January 3, 2014 At No. 2, Dog Songs collects some of Mary Oliver's favorite poems about her canine companions.
January 3, 2014 In One Summer, at No. 5, Bill Bryson tells the true story of a few fascinating months of 1927.
January 3, 2014 Junot Diaz chronicles the philandering adventures of Yunior in This Is How You Lose Her, at No. 14.
January 3, 2014 Outliers, at No. 10, presents Malcolm Gladwell's theories about the nature of unusual success.
January 5, 2014 Chang-Rae Lee is an award-winning author best known for his novels Native Speaker and The Surrendered. NPR's Rachel Martin speaks with Lee about his latest book On Such a Full Sea, a futuristic dystopian novel set in a declining America that's been repopulated by Chinese immigrant workers.
January 3, 2014 A new book by critic Olivia Laing explores the link between alcohol and writing through the commentaries of famous writers who were themselves alcoholics. Fresh Air's Maureen Corrigan calls Laing's readings "exquisite," and says she wisely avoids "any one-size-fits-all conclusions about the bond between the pen and the bottle."
January 3, 2014 Just as the passengers aboard the MV Akademik Shokalskiy thought they had escaped the Antarctic ice, word came that the Chinese ship that rescued them might be stuck as well. Poet Jynne Martin recommends a book to put the situation in perspective, one that tells the story of an expedition that was doomed from the start.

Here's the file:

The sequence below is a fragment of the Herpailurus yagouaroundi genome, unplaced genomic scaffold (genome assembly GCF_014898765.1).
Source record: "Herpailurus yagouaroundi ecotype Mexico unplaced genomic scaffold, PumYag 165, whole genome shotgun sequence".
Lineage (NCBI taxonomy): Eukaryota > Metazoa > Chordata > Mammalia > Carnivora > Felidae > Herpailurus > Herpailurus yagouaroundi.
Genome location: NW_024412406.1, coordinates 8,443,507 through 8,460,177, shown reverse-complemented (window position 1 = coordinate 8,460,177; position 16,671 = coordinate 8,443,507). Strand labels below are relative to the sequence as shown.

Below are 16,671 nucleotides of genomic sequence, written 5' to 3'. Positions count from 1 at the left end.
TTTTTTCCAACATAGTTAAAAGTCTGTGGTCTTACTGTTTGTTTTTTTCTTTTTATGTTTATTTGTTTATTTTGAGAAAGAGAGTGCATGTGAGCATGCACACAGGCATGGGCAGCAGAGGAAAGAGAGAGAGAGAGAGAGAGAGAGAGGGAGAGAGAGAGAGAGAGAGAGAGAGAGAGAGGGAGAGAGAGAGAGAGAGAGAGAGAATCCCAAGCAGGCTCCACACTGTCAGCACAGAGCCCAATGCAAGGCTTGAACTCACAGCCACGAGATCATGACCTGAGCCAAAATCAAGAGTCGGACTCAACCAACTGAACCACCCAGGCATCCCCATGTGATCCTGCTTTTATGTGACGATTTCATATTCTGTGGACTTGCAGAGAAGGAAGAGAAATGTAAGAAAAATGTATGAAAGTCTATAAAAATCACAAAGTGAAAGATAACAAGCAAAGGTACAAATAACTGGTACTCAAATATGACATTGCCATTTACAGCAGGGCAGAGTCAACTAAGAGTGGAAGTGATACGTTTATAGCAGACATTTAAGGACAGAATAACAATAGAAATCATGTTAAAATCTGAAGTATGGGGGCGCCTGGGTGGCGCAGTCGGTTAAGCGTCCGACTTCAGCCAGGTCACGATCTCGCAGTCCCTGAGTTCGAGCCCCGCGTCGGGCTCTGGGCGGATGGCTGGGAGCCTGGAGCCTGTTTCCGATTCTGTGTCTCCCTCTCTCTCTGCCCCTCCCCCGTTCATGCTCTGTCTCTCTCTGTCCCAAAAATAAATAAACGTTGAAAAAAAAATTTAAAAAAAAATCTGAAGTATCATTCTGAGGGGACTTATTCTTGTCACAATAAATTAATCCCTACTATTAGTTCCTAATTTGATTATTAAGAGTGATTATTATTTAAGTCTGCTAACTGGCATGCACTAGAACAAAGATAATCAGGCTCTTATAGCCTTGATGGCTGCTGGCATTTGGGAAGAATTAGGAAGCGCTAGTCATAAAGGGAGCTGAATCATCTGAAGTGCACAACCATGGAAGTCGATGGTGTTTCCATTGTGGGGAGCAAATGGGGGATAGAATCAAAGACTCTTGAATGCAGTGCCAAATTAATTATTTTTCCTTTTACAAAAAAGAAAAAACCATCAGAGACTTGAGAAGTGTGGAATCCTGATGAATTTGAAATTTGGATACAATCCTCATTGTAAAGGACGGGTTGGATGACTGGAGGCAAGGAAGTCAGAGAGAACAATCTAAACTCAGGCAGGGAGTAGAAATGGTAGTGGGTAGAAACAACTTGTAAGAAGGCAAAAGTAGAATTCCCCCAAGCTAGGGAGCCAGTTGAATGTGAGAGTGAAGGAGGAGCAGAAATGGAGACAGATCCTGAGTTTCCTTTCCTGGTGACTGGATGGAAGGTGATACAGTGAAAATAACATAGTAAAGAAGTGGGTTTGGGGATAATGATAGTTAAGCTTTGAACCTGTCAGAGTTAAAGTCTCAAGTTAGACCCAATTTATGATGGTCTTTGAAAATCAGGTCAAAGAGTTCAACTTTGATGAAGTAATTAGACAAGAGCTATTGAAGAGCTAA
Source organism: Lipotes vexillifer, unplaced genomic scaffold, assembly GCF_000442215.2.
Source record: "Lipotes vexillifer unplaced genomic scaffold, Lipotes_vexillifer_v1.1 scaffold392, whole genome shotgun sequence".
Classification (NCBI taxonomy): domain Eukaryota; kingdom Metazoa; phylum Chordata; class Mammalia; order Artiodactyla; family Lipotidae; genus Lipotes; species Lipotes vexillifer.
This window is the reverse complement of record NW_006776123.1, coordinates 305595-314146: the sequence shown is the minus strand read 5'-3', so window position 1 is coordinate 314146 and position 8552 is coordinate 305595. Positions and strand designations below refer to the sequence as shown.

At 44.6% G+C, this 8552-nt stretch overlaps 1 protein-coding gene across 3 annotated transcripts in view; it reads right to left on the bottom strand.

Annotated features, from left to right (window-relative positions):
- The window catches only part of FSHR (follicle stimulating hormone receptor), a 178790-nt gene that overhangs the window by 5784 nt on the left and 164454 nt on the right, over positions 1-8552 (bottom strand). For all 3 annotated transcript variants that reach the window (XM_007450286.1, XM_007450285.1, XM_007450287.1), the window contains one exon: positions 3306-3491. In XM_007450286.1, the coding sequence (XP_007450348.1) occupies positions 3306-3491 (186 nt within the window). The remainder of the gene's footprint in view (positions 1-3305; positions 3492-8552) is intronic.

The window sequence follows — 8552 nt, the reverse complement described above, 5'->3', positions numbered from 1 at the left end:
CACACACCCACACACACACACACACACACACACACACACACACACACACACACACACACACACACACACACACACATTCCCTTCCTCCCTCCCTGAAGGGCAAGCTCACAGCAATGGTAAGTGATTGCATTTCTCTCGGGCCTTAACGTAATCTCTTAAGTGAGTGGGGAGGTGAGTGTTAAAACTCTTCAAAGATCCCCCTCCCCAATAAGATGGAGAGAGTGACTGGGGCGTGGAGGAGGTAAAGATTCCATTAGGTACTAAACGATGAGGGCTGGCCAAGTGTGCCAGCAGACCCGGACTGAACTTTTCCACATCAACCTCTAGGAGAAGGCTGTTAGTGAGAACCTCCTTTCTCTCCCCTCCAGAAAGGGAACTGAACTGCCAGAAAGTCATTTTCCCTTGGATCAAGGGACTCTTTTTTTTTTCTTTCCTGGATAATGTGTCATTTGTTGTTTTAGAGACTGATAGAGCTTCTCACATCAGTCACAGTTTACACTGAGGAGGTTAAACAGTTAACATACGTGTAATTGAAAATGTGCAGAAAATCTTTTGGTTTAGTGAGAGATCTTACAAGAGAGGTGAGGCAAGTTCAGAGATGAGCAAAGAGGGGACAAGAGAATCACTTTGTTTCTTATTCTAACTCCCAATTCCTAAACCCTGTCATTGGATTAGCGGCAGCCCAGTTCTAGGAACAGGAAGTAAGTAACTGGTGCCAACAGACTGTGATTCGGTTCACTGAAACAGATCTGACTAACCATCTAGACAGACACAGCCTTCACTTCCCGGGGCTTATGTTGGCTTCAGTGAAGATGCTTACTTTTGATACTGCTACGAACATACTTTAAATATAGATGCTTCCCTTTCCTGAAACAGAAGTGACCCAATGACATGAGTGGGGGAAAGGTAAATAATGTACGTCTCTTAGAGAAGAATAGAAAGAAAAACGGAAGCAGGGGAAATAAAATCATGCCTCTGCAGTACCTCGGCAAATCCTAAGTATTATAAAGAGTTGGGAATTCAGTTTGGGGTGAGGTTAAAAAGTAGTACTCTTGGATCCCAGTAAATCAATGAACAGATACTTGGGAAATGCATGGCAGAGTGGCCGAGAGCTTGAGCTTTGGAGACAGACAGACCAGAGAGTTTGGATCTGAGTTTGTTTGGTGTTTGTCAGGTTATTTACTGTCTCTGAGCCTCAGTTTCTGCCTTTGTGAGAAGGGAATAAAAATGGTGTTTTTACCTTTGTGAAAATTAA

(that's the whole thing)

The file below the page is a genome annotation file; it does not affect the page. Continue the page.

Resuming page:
January 3, 2014 Also: the lawyer who leaked J.K. Rowling's identity has been fined; Kate DiCamillo is the new national ambassador for young people's literature; Danielle Steel is awarded France's Legion of Honor.
January 2, 2014 Scandinavian crime novels have become so popular that some publishers even have a name for the genre — "Scandi-crime." Many of these books keep readers right on the edge of their seats. But reviewer Rosecrans Baldwin says Before I Burn by Gaute Heivoll takes a more subtle approach.
January 2, 2014 Author Lucy Lethbridge explores the history of British servants through their diaries, letters and memoirs. She says, "What I found particularly fascinating was how ... butlers were so butlery"; the old caricature of the clever manservant and the silly master is one "butlers have appeared to play to the hilt."
January 1, 2014 Travel Light is an unjustly forgotten fairy tale about a wandering princess who goes from bears and dragons to the real world of medieval Constantinople — and back again. Writer Amal El-Mohtar says she encountered the book as an adult and "felt, very powerfully, that I had been waiting for it."
January 1, 2014 In softcover nonfiction, Sonali Deraniyagala writes about losing her family to the 2004 tsunami, Nick Turse explores civilian deaths in Vietnam, David Esterly shares his path to becoming a master woodcarver, and Bruce Feiler collects tips for building a happier family. In fiction, Ruth Ozeki tells the story of a depressed 16-year-old.